Alan Fairchild Column


Entries:
CrossFire |
Coming Soon | Coming Soon

Introducing Alan Fairchild . . . in the words of Darryl M. Gumm, Website Founder

Alan Fairchild is a former coworker of mine, whom I consider to be a good friend. Alan’s writing style, life experience and world view make him a gifted writer who I am honored to feature on this website. Please keep coming back to see what else is on Alan’s mind.

 

Introducing Alan Fairchild . . . in his own words


Recently, I caught some bits and pieces of a movie called Ideocracy on The Comedy Channel. It was about a soldier who, from what I got, volunteered to act as a guinea pig in a short-term cryogenics experiment in order to avoid work.

Something went wrong . . . terribly wrong, to flog you with a Hollywood cliché . . . and he didn't thaw out until 500 years later. Once there, he found that humans had devolved rather than become smarter, due mainly to a lack of predators keeping the species on its toes.

So he awoke to find himself the most intelligent person on the planet.

In that version of the future, people spent their days sitting around watching pro wrestling, reality shows, and cutsie home video programs displaying folks being hit in the testicles over-and-over-and . . . well, you get the picture. At hospitals, they played slot machines in the lobby to determine the level of their health care, and to pay for it.

Familiar?

Once out on the street, our time traveller was able to vaguely understand others, since they " . . . spoke a hybrid of hillbilly, valley girl, inner-city slang and various grunts." Conversely, he was attacked every time he opened his own mouth because correctly speaking English made him seem, uh, pompous.

Ring a bell?

Ideocracy was rated at three stars out of a possible five, and I expect it to be at a single star the next time around because, well, that's just how some movies are when you see them for a second time. I hope, though, that it'll someday become a classic, and worry that it might end up being required viewing in American History class.

Anyhow, thanks for taking the time to read what I have to write. It should be worth your while because I am, after all, the most intelligent person on the planet. I'll begin with some insight gained years ago while vegging out in front of the tube and continue, from time to time, to pass on any other pompous thoughts that might wander into my head . . . .

Crossfire
by Alan Fairchild

In an age defined by endless bickering, we need to look beyond the symptoms and find the cause. Once we do we'll likely realize, like Walt Kelly's cartoon character Pogo, that "We have met our enemy and he is us."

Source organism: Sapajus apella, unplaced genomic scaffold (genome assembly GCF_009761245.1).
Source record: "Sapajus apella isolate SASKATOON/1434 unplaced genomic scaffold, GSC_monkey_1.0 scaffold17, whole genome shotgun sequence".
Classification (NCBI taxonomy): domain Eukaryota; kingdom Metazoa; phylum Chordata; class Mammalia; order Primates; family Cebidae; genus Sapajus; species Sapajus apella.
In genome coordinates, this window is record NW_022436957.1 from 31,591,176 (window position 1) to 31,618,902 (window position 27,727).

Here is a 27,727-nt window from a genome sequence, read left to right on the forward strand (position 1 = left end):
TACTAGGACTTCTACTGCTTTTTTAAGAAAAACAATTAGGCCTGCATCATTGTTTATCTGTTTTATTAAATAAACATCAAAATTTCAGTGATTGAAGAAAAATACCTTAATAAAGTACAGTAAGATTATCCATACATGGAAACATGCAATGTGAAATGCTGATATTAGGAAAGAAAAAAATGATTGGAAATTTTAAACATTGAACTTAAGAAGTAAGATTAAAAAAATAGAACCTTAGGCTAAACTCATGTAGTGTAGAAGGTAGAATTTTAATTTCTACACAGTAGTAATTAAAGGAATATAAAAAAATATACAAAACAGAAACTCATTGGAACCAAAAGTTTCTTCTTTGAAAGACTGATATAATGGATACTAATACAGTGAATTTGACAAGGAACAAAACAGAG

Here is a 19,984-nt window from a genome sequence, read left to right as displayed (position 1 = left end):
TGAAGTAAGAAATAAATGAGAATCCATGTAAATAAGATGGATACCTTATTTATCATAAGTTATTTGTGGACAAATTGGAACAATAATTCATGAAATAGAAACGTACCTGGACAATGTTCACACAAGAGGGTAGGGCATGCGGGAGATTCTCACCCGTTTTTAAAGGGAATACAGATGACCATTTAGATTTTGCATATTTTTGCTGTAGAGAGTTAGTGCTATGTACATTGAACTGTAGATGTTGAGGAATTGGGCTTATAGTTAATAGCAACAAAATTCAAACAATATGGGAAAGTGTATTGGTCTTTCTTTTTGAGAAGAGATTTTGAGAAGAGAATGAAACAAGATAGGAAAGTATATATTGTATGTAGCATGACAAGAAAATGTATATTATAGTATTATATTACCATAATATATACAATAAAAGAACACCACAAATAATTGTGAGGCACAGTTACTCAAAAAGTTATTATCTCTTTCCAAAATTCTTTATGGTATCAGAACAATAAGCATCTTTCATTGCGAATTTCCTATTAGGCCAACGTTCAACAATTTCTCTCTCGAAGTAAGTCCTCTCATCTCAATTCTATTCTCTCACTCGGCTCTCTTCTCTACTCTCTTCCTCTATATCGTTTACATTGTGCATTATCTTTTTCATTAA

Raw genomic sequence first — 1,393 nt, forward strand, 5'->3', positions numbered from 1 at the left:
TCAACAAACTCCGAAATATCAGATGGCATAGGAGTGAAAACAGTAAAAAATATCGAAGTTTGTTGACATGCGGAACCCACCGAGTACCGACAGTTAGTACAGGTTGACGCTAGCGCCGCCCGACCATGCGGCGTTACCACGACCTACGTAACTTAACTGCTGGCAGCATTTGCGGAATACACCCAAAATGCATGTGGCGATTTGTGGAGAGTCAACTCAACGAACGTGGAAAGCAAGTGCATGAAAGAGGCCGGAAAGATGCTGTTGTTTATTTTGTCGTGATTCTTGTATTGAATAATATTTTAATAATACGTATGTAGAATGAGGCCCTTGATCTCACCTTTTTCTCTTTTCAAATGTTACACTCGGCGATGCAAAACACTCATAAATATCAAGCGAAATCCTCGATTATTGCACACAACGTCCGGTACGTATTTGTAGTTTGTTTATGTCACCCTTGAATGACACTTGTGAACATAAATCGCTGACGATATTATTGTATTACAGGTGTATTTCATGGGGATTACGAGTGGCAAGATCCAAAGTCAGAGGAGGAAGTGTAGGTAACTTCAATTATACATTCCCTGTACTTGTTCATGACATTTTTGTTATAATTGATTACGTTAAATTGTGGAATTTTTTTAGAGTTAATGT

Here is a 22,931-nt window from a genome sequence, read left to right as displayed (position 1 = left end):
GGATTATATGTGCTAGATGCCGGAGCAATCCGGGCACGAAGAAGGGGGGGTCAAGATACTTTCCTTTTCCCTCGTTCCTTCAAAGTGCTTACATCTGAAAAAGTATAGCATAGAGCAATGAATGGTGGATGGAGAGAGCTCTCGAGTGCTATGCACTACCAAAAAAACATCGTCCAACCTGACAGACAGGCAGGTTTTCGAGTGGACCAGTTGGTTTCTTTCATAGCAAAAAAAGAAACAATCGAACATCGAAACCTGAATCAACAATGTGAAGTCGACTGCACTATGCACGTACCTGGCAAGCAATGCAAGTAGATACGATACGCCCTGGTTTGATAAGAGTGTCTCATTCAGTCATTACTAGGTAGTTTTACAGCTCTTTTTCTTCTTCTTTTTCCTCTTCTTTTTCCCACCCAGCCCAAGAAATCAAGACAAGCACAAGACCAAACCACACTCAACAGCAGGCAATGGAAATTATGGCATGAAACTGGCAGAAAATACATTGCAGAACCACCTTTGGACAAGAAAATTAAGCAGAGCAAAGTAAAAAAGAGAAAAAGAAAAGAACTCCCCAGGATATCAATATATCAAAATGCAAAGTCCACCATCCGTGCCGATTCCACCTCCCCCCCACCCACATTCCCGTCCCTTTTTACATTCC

While outwardly blaming our tribulations and annoyances on liberals or conservatives, public employees, immigrants, unions or baseball players that make too much money, we secretly loath ourselves for having become cultural vigilantes lying awake at night preoccupied with who might be getting away with something -- and obsessing over how they should be punished.

It's difficult to say when it all began. I recall, though, the epiphanic moment when I personally realized that it had. During the early 1980s I saw a discussion program on Ted Turner's fledgling Cable News Network (CNN) called Crossfire. In it, hosts Tom Braden and Patrick Buchanan quizzed well-known politicos while interjecting their own opinions. The result was a highly partisan debate with a very abrasive and argumentative style. Buchanan, especially, seemed to behave more like a radio "Shock Jock" than the standard, more professional, interviewers we had become accustomed to seeing. My first thought was that if I, as a child growing up in the 1950s, had treated visitors to our home in the same manner he did his guests, "I'd still be grounded today."

Crossfire accomplished two things. It eliminated compromise as an option in our national discourse -- encouraging us to see ourselves only as winners or losers -- and it recast our perceptions of conservatism and liberalism to meet an agenda. Our time-honored principle of "Society before Self" began to crumble before the New Right's "My Way or the Highway." Braden's traditional Eisenhower conservatism became "The Left" while Buchanan's wing-nut extremism morphed into a new-age "Right." Moderate views were scoffed at as "Liberal," and traditional liberals were redefined as wild-eyed Leninists.